4th Biennial Maasai Olympics Final Scheduled December 15, 2018
African lion populations have declined by at least 43% in the last 20 years, with few signs of abating. Today, there are as few as 20,000 in the wild. In Maasai culture, it is custom for warriors to kill lions as a traditional rite of passage into manhood. But at the behest of the cultural “fathers,” or elders, in the Amboseli ecosystem, Big Life Foundation established the Maasai Olympics in 2012. A culture-shifting alternative was created: conservation education paired with organized sports competitions based on traditional warrior skills. Today, warriors compete for medals and prizes instead of killing lions.
Every two years, participating warrior villages select teams and compete in a series of regional one-on-one tournaments leading up to the final, action-packed event with athletic performances, spirited but sporting rivalry, and no dead lions. Athletes compete for recognition, express bravery, attract girlfriends, and identify leaders in six events: 200m, 800m, and 5,000m races, javelin for distance, rungu (wooden club) for accuracy, and the high jump, Maasai warrior-style from a standing position. As young women are often the motivators behind warriors wanting to hunt lions, and they are also potential conservation advocates, their inclusion is critical. Young women compete in two events: the 100m and 1,500m races.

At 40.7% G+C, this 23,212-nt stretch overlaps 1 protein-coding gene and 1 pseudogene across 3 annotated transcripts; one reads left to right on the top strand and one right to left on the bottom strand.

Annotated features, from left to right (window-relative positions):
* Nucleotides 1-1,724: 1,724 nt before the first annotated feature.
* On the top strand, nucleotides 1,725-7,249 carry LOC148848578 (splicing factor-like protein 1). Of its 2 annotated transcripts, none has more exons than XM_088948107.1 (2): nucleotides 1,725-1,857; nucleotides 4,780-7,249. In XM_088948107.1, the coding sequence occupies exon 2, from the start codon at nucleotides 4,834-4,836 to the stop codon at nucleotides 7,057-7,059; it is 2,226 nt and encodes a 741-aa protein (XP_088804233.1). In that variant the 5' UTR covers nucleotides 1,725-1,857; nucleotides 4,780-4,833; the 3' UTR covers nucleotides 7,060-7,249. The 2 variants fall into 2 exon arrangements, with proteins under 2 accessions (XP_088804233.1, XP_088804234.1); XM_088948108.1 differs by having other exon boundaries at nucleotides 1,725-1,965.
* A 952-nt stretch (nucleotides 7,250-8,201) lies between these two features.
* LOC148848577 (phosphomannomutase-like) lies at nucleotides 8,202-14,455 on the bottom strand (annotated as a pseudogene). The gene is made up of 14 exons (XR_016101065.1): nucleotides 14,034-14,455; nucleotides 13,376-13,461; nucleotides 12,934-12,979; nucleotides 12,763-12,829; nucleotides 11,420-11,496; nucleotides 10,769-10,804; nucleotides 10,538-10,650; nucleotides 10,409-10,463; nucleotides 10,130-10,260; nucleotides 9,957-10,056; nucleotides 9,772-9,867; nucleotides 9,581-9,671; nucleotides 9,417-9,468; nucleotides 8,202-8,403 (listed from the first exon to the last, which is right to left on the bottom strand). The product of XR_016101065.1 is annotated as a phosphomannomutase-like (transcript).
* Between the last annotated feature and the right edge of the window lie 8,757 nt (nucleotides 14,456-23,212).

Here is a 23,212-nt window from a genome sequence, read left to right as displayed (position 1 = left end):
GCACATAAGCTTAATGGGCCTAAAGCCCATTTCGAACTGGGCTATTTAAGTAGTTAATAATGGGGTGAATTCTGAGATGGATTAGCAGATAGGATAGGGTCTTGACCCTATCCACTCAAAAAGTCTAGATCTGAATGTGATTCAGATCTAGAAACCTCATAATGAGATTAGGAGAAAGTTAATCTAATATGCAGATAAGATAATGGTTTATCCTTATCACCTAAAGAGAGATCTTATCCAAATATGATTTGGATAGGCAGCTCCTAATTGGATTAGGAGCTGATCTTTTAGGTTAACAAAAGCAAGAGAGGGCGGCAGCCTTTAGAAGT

The conservation impact has been measurable. 84% of surveyed Maasai warriors who participated in the 2016 Olympics said that the Maasai Olympics was a good or very good alternative to traditional lion hunting.
Following numerous conservation education meetings throughout the ecosystem, regional competitions for the 4th Maasai Olympics competition began this past August and for three months, warriors tested each other, looking to see who would come out on top. The Final, where all four teams will come together to battle it out, has been scheduled for December 15, and the warriors are buzzing with anticipation. Event winners receive individual medals, prizes, and public recognition for their skills, but the winning team also takes home a trophy and prize breeding bull.
The Final will be overseen by the patron for the Maasai Olympics, gold medal Olympian, 800m world-record holder, and fellow Maasai, David Rudisha.
A very special thank you to our 2018 Maasai Olympics sponsors, including: National Geographic Society, Charles and Judy Tate, Dan and Pam Baty, Chester Zoo, Born Free Foundation, Zoo Basel, Disney Conservation Fund, Great Plains Conservation, Great Plains Foundation, Marleen Groen, and Safari Professionals of the Americas - Safari Pros. The success of the Maasai Olympics is only possible because of your partnership.
Additional thanks and acknowledgment to Dereck and Beverly Joubert for their award-winning documentary film “Tribe vs. Pride” which features the Maasai Olympics. Thank you for helping spread awareness about the Maasai Olympics and its conservation impact.